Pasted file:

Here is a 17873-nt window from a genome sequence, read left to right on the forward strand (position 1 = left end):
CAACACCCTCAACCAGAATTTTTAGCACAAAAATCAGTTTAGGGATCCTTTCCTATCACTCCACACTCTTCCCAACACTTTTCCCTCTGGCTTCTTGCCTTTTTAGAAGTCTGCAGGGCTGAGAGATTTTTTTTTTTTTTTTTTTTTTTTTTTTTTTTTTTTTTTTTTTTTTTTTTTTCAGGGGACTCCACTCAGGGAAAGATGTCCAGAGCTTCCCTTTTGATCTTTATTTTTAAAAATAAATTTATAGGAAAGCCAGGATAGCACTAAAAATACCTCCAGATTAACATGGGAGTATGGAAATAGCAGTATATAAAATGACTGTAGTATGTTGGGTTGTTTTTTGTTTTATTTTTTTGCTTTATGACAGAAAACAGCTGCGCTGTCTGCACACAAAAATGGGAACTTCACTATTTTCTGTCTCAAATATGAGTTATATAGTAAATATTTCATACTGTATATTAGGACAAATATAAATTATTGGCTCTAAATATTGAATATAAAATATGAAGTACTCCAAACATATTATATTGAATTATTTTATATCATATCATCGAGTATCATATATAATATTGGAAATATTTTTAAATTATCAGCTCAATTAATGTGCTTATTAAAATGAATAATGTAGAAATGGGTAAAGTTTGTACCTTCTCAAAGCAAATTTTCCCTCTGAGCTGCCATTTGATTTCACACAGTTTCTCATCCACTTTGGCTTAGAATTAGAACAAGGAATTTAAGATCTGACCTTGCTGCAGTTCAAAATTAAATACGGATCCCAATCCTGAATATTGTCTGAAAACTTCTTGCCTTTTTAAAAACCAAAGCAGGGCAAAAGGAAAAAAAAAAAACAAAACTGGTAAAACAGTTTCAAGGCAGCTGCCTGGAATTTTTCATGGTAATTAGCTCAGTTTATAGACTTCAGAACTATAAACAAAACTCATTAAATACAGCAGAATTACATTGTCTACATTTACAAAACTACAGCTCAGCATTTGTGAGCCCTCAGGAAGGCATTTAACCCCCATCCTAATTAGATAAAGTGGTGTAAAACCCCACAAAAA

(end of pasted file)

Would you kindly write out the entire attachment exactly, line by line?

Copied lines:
Here is a 17873-nt window from a genome sequence, read left to right on the forward strand (position 1 = left end):
CAACACCCTCAACCAGAATTTTTAGCACAAAAATCAGTTTAGGGATCCTTTCCTATCACTCCACACTCTTCCCAACACTTTTCCCTCTGGCTTCTTGCCTTTTTAGAAGTCTGCAGGGCTGAGAGATTTTTTTTTTTTTTTTTTTTTTTTTTTTTTTTTTTTTTTTTTTTTTTTTTTTCAGGGGACTCCACTCAGGGAAAGATGTCCAGAGCTTCCCTTTTGATCTTTATTTTTAAAAATAAATTTATAGGAAAGCCAGGATAGCACTAAAAATACCTCCAGATTAACATGGGAGTATGGAAATAGCAGTATATAAAATGACTGTAGTATGTTGGGTTGTTTTTTGTTTTATTTTTTTGCTTTATGACAGAAAACAGCTGCGCTGTCTGCACACAAAAATGGGAACTTCACTATTTTCTGTCTCAAATATGAGTTATATAGTAAATATTTCATACTGTATATTAGGACAAATATAAATTATTGGCTCTAAATATTGAATATAAAATATGAAGTACTCCAAACATATTATATTGAATTATTTTATATCATATCATCGAGTATCATATATAATATTGGAAATATTTTTAAATTATCAGCTCAATTAATGTGCTTATTAAAATGAATAATGTAGAAATGGGTAAAGTTTGTACCTTCTCAAAGCAAATTTTCCCTCTGAGCTGCCATTTGATTTCACACAGTTTCTCATCCACTTTGGCTTAGAATTAGAACAAGGAATTTAAGATCTGACCTTGCTGCAGTTCAAAATTAAATACGGATCCCAATCCTGAATATTGTCTGAAAACTTCTTGCCTTTTTAAAAACCAAAGCAGGGCAAAAGGAAAAAAAAAAAACAAAACTGGTAAAACAGTTTCAAGGCAGCTGCCTGGAATTTTTCATGGTAATTAGCTCAGTTTATAGACTTCAGAACTATAAACAAAACTCATTAAATACAGCAGAATTACATTGTCTACATTTACAAAACTACAGCTCAGCATTTGTGAGCCCTCAGGAAGGCATTTAACCCCCATCCTAATTAGATAAAGTGGTGTAAAACCCCACAAAAA